We’ve seen plenty of ways that technology can provide helpful prosthetic replacements for those who have lost limbs. What about those who have all their limbs, but their limbs don’t function to the extent in which they should? This “roboglove” is a step towards helping those people.

Folks who suffer from ALS or muscular dystrophy (or sometimes the effects of a stroke) can have impaired hand strength or fine motor control. This can make picking things up or simple actions like turning a doorknob extremely difficult. A robotic glove developed by a research team at Harvard University was designed to fix that by doing the squeezing for them using small water bladders that fill up and cause the fingers and thumb to curl and form a grasping motion.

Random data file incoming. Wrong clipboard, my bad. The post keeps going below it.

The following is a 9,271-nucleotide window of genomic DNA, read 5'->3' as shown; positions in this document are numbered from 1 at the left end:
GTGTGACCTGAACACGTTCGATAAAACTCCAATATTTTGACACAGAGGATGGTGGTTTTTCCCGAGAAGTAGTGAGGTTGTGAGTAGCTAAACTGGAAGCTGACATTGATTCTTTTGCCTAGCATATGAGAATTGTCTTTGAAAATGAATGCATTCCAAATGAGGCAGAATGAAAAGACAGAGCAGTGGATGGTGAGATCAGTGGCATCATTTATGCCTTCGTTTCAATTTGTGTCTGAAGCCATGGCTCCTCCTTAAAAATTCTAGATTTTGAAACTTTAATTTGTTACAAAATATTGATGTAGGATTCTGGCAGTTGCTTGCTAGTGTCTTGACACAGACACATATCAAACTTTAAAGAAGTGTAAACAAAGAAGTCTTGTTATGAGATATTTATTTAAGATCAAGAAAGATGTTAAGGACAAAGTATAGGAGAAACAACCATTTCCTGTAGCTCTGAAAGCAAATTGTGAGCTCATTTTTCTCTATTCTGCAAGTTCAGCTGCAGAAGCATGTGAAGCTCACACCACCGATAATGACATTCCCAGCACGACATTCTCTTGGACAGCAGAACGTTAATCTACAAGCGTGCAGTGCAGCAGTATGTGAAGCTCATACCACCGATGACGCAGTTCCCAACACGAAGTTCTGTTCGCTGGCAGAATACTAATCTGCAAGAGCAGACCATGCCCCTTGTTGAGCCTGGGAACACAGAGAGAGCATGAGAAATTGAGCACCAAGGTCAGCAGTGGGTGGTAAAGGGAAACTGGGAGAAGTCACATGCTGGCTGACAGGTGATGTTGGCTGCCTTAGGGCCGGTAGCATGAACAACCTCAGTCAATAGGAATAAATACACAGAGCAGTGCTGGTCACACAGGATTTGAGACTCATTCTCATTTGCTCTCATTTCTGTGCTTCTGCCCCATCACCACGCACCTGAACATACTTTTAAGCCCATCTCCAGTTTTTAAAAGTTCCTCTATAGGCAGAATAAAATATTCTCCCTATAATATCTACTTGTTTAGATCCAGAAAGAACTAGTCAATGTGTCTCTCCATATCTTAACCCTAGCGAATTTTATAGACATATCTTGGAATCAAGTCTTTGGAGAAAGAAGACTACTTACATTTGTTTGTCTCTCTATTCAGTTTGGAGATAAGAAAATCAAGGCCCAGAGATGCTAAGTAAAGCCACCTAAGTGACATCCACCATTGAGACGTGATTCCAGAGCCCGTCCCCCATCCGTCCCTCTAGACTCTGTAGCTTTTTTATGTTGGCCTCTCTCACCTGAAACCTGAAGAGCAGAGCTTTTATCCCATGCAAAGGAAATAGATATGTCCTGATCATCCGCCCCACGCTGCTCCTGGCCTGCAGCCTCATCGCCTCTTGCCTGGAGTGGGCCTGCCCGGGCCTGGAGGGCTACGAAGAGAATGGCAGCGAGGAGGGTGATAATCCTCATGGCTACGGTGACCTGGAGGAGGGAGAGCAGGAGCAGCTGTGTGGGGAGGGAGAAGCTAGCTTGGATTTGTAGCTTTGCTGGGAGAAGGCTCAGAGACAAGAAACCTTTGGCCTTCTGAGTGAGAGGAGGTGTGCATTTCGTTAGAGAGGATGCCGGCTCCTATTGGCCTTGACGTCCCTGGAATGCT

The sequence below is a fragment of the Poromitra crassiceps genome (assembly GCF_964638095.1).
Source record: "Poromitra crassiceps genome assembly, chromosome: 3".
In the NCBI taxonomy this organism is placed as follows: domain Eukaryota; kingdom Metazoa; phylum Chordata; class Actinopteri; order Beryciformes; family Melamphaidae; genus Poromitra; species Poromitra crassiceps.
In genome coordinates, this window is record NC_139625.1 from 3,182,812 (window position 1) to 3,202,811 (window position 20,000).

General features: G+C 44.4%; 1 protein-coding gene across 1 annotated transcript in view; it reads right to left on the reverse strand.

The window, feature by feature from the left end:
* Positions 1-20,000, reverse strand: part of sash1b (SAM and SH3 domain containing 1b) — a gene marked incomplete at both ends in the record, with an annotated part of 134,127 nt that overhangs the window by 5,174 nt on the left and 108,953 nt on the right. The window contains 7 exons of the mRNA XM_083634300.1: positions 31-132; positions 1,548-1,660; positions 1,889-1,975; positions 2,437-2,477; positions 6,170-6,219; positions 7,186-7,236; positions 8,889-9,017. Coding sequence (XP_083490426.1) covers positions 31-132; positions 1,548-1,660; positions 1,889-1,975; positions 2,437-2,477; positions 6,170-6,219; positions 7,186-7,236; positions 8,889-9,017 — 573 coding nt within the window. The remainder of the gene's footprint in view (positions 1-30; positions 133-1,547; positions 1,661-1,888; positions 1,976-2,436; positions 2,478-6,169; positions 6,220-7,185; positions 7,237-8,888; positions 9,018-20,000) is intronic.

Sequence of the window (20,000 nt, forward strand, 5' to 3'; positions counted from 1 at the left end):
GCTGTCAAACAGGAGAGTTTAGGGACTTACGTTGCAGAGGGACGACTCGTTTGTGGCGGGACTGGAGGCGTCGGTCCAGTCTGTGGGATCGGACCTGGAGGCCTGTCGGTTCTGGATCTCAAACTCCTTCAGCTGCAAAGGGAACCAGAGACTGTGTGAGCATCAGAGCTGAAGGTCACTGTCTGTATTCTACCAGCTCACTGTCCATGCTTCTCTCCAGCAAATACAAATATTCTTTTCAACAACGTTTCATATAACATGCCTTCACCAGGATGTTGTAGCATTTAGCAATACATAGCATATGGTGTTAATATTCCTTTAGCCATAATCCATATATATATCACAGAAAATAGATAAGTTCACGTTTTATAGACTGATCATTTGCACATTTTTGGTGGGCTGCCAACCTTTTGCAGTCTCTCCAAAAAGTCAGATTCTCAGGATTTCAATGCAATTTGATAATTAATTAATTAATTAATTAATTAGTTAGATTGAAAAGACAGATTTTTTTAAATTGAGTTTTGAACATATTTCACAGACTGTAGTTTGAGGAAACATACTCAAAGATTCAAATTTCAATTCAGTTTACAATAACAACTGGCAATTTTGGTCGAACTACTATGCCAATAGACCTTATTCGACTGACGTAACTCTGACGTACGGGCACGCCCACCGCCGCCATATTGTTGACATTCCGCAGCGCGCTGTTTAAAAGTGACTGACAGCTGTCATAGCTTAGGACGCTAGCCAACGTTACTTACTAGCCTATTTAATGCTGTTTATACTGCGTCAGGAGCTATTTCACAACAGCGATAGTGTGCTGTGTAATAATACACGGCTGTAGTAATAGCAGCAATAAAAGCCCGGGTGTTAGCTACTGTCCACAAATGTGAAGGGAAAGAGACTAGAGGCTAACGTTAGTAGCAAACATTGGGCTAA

If it sounds simple, it’s because it is, but the prototype has already proven effective. The research team lead believes that the device could be ready for medical application within three years.

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